• [0029]
    Referring to FIG. 10, a preferred optical circuit layout of the individuals trays will be explained. The purpose of this explanation is to show the interrelationship of the fibers and to provide an accounting of the fibers between the horizontal and vertical nodes. It should be understood that reference to horizontal and vertical nodes is made for illustrative purposes and should not be used to limit the scope of the invention. For example, it should be obvious that the terms “horizontal” and “vertical” are relative and dependent upon one's perspective. Thus, it should be understood that if one rotates one's perspective of the device, a horizontal node may become vertical and a vertical node may be horizontal. For that matter, although one generally thinks of a tray as being horizontal, it is quite possible that the trays may be hanging and have a vertical orientation.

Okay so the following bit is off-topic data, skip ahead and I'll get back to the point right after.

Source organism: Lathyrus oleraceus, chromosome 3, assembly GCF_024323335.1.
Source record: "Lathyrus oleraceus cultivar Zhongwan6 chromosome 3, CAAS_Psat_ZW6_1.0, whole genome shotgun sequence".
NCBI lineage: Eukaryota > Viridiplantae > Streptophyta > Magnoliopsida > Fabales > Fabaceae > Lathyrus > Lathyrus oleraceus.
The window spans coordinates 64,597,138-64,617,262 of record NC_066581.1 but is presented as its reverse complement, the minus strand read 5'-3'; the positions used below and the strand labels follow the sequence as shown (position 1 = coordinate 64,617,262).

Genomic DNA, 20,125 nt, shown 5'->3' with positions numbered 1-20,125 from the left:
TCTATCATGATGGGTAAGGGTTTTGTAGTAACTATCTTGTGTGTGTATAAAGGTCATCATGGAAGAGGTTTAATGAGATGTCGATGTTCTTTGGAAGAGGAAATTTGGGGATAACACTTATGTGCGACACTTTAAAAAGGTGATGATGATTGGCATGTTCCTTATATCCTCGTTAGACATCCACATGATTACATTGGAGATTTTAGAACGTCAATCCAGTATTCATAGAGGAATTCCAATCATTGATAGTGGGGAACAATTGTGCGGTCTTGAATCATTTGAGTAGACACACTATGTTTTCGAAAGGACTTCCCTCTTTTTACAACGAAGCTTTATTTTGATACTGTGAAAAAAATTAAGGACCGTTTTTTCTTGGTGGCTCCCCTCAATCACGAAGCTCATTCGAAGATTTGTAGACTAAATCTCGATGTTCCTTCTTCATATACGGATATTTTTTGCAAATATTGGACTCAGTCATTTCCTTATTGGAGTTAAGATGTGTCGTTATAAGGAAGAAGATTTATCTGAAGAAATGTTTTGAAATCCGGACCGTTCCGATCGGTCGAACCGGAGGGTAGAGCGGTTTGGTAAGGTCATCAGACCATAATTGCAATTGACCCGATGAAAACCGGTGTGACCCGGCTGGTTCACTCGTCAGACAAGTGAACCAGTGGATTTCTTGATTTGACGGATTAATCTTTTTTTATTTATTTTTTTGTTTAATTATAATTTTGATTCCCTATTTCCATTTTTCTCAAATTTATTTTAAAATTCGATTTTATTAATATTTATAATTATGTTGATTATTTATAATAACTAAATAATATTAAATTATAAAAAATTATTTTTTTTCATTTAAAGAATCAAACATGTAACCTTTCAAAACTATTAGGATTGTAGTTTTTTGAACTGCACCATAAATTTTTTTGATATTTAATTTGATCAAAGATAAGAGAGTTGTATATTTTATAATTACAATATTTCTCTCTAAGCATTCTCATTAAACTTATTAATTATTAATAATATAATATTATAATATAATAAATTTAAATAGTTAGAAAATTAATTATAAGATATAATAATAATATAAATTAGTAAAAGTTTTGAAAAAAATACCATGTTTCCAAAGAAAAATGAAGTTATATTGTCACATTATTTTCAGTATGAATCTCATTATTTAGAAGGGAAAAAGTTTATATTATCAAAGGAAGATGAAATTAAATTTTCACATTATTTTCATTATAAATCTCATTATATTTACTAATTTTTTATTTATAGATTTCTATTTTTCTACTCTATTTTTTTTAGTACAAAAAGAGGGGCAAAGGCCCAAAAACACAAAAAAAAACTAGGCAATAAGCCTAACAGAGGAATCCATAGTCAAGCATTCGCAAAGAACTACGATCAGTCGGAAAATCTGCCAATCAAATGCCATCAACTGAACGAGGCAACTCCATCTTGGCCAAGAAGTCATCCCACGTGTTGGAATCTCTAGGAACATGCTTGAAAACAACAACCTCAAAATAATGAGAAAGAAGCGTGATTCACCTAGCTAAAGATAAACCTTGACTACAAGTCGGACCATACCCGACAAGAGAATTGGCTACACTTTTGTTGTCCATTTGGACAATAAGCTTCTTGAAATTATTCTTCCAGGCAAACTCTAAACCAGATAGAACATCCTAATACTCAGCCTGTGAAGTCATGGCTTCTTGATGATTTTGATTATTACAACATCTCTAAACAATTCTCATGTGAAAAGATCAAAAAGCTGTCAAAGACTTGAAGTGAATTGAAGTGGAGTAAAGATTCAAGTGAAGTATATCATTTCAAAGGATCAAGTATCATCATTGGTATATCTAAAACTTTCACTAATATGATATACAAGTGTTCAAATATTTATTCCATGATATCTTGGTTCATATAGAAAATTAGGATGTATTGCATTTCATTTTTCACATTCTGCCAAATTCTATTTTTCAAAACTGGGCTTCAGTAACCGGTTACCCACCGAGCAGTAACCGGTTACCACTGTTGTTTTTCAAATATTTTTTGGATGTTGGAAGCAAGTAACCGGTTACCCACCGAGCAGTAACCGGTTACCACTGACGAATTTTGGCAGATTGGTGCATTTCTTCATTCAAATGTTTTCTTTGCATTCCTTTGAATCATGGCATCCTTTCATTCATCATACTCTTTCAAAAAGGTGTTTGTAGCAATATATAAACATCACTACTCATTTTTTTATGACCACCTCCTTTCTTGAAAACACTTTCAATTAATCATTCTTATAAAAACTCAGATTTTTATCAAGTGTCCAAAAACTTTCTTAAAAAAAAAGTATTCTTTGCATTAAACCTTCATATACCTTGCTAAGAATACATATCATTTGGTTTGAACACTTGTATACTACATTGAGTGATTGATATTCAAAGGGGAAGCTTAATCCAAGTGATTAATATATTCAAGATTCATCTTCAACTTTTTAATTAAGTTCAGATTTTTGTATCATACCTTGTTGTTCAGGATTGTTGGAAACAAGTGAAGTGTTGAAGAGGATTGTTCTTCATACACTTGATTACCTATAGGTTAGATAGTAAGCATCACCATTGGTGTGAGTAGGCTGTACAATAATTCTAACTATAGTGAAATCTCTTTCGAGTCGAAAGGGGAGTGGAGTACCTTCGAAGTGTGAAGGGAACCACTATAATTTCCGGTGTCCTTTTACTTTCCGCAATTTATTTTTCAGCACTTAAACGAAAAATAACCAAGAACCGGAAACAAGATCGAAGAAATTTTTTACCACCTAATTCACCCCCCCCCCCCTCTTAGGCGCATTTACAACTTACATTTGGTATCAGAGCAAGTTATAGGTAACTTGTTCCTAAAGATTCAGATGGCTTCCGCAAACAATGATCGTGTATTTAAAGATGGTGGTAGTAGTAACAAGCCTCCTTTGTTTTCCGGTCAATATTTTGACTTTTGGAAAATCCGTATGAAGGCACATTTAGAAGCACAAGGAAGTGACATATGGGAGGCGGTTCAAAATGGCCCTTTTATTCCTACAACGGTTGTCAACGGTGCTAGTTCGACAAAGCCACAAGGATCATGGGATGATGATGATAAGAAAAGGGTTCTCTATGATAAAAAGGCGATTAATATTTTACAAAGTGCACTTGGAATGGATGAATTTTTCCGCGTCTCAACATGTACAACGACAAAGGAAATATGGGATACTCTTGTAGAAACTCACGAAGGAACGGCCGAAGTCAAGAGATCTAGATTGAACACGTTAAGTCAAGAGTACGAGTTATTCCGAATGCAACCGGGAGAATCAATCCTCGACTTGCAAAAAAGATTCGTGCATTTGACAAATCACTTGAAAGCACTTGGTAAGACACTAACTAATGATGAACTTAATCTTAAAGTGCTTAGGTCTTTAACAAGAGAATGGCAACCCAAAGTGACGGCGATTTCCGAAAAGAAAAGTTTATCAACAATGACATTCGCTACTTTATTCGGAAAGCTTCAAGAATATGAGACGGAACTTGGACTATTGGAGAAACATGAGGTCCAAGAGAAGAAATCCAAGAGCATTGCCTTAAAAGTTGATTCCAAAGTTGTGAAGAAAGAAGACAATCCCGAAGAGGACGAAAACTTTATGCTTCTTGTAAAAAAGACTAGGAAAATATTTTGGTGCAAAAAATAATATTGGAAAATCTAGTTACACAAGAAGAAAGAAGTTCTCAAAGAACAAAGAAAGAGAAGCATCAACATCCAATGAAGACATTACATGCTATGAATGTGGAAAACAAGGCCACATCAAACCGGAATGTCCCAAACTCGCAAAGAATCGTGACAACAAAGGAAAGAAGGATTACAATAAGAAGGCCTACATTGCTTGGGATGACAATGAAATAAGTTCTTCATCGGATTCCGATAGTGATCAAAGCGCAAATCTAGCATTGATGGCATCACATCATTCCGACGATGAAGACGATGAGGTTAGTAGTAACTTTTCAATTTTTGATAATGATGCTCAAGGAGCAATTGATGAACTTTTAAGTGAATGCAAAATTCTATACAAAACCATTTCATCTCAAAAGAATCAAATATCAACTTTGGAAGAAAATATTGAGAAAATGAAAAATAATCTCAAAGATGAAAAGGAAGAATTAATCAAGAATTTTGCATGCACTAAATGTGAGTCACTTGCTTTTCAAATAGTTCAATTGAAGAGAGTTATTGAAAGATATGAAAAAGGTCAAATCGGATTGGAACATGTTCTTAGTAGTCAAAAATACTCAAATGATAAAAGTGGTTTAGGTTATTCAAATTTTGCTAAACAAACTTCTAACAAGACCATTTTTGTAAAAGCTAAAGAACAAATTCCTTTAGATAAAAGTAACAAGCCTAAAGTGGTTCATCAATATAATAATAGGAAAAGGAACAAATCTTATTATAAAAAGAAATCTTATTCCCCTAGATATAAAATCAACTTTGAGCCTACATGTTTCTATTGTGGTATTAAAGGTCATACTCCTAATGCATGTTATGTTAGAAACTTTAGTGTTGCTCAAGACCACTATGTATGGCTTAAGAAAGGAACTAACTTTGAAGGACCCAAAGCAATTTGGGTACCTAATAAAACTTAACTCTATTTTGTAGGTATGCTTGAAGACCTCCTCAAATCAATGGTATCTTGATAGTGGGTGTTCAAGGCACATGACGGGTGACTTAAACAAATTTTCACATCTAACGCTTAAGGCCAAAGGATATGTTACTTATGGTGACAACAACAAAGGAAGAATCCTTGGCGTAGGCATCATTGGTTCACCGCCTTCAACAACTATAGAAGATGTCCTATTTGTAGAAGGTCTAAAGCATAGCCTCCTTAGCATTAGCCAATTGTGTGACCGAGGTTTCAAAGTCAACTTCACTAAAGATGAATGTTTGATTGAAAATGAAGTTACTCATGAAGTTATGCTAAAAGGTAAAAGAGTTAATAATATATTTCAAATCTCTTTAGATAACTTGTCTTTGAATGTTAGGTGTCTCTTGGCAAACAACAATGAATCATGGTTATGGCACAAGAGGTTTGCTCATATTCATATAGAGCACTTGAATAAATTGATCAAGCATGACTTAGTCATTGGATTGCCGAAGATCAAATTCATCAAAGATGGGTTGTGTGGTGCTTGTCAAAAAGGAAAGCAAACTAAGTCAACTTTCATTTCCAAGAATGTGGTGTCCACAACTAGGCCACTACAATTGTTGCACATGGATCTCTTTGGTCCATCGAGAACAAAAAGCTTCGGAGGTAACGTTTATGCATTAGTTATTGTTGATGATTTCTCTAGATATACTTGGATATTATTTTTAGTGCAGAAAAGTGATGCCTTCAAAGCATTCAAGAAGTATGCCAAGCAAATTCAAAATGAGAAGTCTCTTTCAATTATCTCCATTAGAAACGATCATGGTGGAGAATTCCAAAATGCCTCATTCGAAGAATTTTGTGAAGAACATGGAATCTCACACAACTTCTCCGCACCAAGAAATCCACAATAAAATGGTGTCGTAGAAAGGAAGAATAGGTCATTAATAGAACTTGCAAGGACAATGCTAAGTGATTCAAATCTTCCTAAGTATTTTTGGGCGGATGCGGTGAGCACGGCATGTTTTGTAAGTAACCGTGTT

• [0030]
    In FIG. 11, a fully populated tray is shown in which every optical pathway position is occupied. For purposes of explanation, we will assume that the optical pathway is a fiber, although it should be understood that this invention is not limited to fibers, and other optical pathways may be used such a silica waveguide in a substrate.
  • [0031]